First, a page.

Your Money, Your Independence If You Fail To Plan, You Are Planning To Fail.
Making New Year’s resolutions to improve your financial wellness in 2024?
Do they look familiar to last year’s?
As Ben Franklin repeatedly said, “If you fail to plan, you are planning to fail”.
Let’s help you start by recognizing questionable resolutions, including three destined for failure plus what should be considered for successful planning outcomes.
Bad Resolution: Need to start buying “X” to grow my money.
Before buying “X”, how does fit into your investment strategy within your financial plan?
Over the last 4 years, crypto, I bonds, meme stocks and cash have had their shiny object moments with investors chasing.
If to start 2023 one moved their investment strategy to cash based on 2022 performance of stocks and bonds, well… past performance is no guarantee of future results.
Yes, interest rates rose, and one could find ~4-5% CD’s. Yet, through December 15, 2023 on Year-To Date returns, several equity indices have significantly outpaced, and certain bond indices have done as well or better.
Recall as treasury yields fall in anticipation of Federal Reserve action and/or economic outlook, bond funds and ETFs participate in this inverse relationship - interest rates fall, bond prices rise. When bond prices rise, this increases the value of bond funds/ETFs. Just like in 2022, when rates rose, value of bond funds/ETFs fell.
Better Resolution: Need to save ___% and take ____ risk with investments to reach ____ goal.
To truly build assets, you need to save a specific percentage each year, take opportunistic or measured (less) risks AND invest towards your established goal(s), not performance that occurred the year before or one market benchmark.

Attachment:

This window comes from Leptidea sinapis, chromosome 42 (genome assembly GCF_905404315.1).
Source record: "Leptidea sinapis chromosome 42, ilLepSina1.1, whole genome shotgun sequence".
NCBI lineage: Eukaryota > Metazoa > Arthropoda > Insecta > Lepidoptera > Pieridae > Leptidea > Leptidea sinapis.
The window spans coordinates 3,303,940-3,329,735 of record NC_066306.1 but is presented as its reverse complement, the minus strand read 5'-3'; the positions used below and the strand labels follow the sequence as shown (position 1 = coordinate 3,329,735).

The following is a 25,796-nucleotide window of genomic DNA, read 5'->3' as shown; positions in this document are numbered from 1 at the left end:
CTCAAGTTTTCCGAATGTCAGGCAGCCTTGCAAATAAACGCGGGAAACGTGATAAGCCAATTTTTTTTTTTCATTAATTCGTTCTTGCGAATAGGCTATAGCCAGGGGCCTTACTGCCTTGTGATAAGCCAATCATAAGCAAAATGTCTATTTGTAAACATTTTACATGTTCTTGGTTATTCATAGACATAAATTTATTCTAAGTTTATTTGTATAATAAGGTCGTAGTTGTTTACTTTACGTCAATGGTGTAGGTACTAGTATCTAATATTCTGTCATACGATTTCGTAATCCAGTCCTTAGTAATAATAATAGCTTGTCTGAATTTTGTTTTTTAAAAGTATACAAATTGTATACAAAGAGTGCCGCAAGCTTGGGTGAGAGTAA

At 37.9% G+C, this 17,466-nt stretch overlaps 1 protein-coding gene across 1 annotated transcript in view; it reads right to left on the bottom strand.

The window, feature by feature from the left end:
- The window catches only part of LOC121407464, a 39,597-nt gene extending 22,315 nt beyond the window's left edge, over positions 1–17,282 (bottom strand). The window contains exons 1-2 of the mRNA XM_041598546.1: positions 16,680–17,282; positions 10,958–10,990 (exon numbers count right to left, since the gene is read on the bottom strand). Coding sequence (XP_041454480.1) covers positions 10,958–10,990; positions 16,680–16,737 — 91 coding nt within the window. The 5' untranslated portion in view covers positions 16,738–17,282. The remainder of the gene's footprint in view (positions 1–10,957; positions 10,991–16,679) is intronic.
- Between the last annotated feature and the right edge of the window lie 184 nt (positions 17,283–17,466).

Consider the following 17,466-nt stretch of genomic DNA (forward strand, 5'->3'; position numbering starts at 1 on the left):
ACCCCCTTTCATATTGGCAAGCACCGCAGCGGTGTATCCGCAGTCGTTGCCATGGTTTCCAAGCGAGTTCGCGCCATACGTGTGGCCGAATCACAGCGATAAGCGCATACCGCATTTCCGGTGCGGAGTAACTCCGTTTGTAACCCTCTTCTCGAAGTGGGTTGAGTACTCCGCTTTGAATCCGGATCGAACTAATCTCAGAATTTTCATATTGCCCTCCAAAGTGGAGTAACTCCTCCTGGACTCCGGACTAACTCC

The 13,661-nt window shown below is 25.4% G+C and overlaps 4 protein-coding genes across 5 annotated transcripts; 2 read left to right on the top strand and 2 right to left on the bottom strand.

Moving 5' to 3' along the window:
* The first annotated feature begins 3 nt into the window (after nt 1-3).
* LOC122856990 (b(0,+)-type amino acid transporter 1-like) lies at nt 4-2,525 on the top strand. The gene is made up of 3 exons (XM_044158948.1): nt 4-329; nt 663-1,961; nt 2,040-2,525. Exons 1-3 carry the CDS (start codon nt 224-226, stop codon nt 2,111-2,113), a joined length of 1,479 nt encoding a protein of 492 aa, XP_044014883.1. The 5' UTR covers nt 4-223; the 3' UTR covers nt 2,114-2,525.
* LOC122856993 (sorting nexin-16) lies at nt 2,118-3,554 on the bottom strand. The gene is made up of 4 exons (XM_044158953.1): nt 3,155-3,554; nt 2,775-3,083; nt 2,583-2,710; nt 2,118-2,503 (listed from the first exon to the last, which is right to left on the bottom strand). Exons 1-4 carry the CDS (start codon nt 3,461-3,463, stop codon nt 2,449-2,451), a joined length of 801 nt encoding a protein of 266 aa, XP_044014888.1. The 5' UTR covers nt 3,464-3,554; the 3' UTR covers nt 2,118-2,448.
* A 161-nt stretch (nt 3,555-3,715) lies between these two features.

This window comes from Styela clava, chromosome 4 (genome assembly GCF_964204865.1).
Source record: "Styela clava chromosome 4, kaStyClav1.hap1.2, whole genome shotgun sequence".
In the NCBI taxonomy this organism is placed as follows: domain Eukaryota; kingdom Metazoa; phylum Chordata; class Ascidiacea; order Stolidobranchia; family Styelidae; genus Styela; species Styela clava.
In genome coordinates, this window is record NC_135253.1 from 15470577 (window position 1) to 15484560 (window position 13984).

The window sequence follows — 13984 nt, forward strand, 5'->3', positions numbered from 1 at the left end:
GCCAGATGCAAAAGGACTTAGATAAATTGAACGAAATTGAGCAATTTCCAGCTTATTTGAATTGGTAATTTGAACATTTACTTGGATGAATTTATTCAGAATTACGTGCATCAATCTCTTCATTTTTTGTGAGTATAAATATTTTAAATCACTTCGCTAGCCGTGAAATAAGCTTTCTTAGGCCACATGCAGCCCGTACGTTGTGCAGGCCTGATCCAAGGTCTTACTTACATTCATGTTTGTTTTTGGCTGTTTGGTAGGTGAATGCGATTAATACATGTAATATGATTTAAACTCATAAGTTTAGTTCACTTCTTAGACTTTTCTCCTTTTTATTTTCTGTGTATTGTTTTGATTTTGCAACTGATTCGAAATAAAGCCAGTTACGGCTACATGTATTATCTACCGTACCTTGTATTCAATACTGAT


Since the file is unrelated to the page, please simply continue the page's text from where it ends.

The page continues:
Bad Resolution: Pay down debt.
Sounds important, but is it? It depends. Tax deductions, interest rates, duration, fixed or variable, inflation, deflation, depreciation, and impact to your future cash flow ensure all debt is not equal.
Better Resolution: Execute a debt reduction plan.
Access all debt, then prioritize on high-interest debt, variable rates, and unsecured. If down to a 3% or lower mortgage, 2% auto loans, and a MassSave at 0%, then maintain required payments, reap benefits of low, fixed rates in an inflationary environment and allocate towards investments outpacing those rates over time.
An exception, if not at ~40% home equity ownership, can make a case to get there and open a HELOC. Beyond flexibility to access equity built and lower total interest paid, can eliminate the opportunity costs of a large cash position for the “what ifs” in life.
Bad Resolution: Do more for my retirement.
Buy a lottery ticket, as greater chance of success than this vague “lose weight” resolution tossed by January 10th.
Better Resolution: How do I retire at 55 or semi-retire in 5 years.
Now you’re analyzing cash flows, balance sheet, contribution rates, investment allocations, taxation, work benefits, college funding, planning for the unexpected and desired lifestyle with expenses in retirement. You’ll establish a set of base facts, allowing to then create scenarios, see projections, reverse engineer action steps, and track goals within timelines.
Aggressive timelines create urgency, leading to actions that bring you closer the ultimate retirement accomplishment - choice.
Now ask yourself, are your resolutions the same as last year?
What different actions are you going to take to make a difference?
Know what Einstein said about doing the same thing over and over and expecting different results.
Maybe it’s time to socialize your goals, set monthly action items to create fresh start moments and leverage an accountability partner (i.e. Certified Financial Planner) to make your 2024 resolutions happen.
The opinions voiced in this material are for general information only and are not intended to provide specific advice or recommendations for any individual.
Glenn Brown is a Holliston resident and owner of PlanDynamic, LLC, www.PlanDynamic.com. Glenn is a fee-only Certified Financial Planner™ helping motivated people take control of their planning and investing, so they can balance kids, aging parents and financial independence.
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